The U.S. Food and Drug Administration today issued warning letters to ten manufacturers and distributors of dietary supplements containing dimethylamylamine, more popularly known as DMAA, for marketing products for which evidence of the safety of the product had not been submitted to FDA.
Also referred to as 1,3-dimethylamylamine, methylhexanamine, or geranium extract, the ingredient is in dietary supplements and is often touted as a “natural” stimulant.
“Before marketing products containing DMAA, manufacturers and distributors have a responsibility under the law to provide evidence of the safety of their products. They haven’t done that and that makes the products adulterated,” said Daniel Fabricant, Ph.D., Director of FDA’s Dietary Supplement Program.
Specifically, the warning letters cite the companies for marketing products for which a notification had not been submitted for the use of DMAA as a New Dietary Ingredient (NDI). Under current law, dietary supplement manufacturers or distributors who use certain dietary ingredients not marketed in a dietary supplement prior to October 15, 1994, are responsible for notifying the FDA of evidence to support their conclusion that their dietary supplements containing NDIs are safe. Manufacturers or distributors must submit notification at least 75 days before marketing their products. The companies warned today were marketing products for which this requirement had not been met.
The FDA warning letters also advised the companies that the agency is not aware of evidence or history of use to indicate that DMAA is safe. Under the Dietary Supplement Health and Education Act of 1994 (DSHEA), manufacturers, marketers and distributors of dietary supplements are responsible for ensuring that they are marketing a safe product.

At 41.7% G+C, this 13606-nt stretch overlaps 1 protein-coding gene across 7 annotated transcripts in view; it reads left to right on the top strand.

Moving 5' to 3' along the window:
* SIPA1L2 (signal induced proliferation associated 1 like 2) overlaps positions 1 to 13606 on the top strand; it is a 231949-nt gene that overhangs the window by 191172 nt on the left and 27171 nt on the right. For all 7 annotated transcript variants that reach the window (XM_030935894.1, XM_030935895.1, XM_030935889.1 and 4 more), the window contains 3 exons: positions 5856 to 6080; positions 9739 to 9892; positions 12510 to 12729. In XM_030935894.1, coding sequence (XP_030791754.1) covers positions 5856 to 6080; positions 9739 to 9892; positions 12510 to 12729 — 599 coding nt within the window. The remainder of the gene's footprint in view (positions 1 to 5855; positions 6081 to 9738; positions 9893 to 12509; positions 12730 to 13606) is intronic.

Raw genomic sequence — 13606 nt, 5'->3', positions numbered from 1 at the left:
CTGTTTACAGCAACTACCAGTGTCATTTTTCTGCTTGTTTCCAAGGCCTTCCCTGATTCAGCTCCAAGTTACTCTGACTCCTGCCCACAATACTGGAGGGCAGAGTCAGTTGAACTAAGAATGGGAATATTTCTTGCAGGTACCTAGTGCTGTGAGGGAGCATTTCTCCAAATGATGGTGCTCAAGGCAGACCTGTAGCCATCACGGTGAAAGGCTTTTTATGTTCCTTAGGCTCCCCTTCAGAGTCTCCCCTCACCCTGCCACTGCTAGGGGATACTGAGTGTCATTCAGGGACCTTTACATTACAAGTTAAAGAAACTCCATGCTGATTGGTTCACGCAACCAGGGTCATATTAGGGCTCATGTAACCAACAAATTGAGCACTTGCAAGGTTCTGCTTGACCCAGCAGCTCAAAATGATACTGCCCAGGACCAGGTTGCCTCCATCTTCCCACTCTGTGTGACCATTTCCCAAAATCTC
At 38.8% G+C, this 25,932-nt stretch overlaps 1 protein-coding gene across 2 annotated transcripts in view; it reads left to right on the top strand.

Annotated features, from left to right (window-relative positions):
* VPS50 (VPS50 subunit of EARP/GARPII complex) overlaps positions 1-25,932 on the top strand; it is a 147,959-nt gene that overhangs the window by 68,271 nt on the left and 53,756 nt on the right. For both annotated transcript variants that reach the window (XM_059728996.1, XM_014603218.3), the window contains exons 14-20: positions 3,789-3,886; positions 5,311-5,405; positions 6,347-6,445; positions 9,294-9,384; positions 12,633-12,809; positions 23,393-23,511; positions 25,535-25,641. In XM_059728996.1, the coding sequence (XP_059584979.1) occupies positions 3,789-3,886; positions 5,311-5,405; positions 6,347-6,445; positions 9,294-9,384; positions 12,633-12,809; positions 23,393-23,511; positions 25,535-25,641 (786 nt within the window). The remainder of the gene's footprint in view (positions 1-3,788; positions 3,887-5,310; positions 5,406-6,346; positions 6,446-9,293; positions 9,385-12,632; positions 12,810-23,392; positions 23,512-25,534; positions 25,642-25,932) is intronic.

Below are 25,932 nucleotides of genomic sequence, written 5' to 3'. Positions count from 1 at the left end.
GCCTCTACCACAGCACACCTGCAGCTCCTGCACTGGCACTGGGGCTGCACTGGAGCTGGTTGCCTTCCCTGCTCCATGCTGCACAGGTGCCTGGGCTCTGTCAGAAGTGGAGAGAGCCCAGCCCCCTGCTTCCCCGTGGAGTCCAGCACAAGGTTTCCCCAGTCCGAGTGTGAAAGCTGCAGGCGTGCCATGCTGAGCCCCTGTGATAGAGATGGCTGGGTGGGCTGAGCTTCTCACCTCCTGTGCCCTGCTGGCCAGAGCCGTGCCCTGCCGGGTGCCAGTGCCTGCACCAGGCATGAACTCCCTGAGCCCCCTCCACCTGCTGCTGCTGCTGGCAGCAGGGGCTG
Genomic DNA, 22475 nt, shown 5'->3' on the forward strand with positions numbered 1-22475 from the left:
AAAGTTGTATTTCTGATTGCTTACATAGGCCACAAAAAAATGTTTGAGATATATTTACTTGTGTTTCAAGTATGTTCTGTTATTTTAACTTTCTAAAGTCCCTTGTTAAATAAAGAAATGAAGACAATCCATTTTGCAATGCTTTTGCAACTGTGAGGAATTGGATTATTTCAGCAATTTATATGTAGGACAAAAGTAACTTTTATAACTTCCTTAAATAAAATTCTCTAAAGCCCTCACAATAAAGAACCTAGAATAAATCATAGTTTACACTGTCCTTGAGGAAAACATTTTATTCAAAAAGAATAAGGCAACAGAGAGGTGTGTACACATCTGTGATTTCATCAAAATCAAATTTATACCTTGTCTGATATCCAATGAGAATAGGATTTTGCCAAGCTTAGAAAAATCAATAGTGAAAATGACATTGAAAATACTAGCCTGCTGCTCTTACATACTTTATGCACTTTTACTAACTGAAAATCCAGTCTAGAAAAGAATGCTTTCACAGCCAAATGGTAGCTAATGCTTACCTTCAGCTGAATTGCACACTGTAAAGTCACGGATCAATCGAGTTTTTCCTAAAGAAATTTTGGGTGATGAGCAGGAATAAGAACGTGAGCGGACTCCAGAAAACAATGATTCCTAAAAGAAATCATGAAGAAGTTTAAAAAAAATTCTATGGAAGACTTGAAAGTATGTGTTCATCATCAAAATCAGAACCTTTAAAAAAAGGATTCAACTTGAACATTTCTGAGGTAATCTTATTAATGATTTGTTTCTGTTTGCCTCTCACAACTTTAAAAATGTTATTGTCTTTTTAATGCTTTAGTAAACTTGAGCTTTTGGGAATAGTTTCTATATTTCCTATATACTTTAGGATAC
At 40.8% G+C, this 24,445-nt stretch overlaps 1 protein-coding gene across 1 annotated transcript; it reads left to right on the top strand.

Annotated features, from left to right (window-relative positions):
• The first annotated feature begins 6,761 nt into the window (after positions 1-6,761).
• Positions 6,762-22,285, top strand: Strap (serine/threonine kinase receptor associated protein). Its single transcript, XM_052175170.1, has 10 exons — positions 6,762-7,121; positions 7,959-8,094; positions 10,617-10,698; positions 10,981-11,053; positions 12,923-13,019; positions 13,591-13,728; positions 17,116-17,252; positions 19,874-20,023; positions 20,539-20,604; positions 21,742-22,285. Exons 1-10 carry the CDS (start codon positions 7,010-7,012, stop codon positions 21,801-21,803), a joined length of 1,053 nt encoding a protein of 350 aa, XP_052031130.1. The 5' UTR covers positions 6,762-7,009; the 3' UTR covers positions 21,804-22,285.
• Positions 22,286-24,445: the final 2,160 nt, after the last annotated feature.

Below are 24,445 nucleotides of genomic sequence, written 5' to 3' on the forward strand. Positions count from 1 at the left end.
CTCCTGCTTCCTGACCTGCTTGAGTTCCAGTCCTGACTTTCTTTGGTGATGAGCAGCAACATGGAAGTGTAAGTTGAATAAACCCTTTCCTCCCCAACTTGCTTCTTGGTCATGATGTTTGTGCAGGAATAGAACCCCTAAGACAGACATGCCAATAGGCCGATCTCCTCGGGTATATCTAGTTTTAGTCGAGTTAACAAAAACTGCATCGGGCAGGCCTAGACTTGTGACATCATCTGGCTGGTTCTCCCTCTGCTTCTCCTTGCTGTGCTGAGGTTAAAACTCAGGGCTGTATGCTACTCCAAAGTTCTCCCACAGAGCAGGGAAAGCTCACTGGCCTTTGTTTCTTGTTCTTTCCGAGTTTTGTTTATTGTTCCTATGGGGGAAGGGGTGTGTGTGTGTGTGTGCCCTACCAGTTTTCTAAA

The FDA letters noted that DMAA is known to narrow the blood vessels and arteries, which can elevate blood pressure and may lead to cardiovascular events ranging from shortness of breath and tightening in the chest to heart attack. The agency has received 42 adverse event reports on products containing DMAA. While the complaints do not establish that DMAA was the cause of the incidents, some of the reports have included cardiac disorders, nervous system disorders, psychiatric disorders, and death.
The agency additionally warned the companies that synthetically-produced DMAA is not a “dietary ingredient” and, therefore, is not eligible to be used as an active ingredient in a dietary supplement. DSHEA defines a dietary ingredient as a vitamin, mineral, amino acid, herb or other botanical, a dietary substance for use by man to supplement the diet, or a concentrate, metabolite, constituent, extract, or combination of these substances.
The companies have 15 business days to respond to the FDA with the specific steps they will take to address the issues in the warning letters.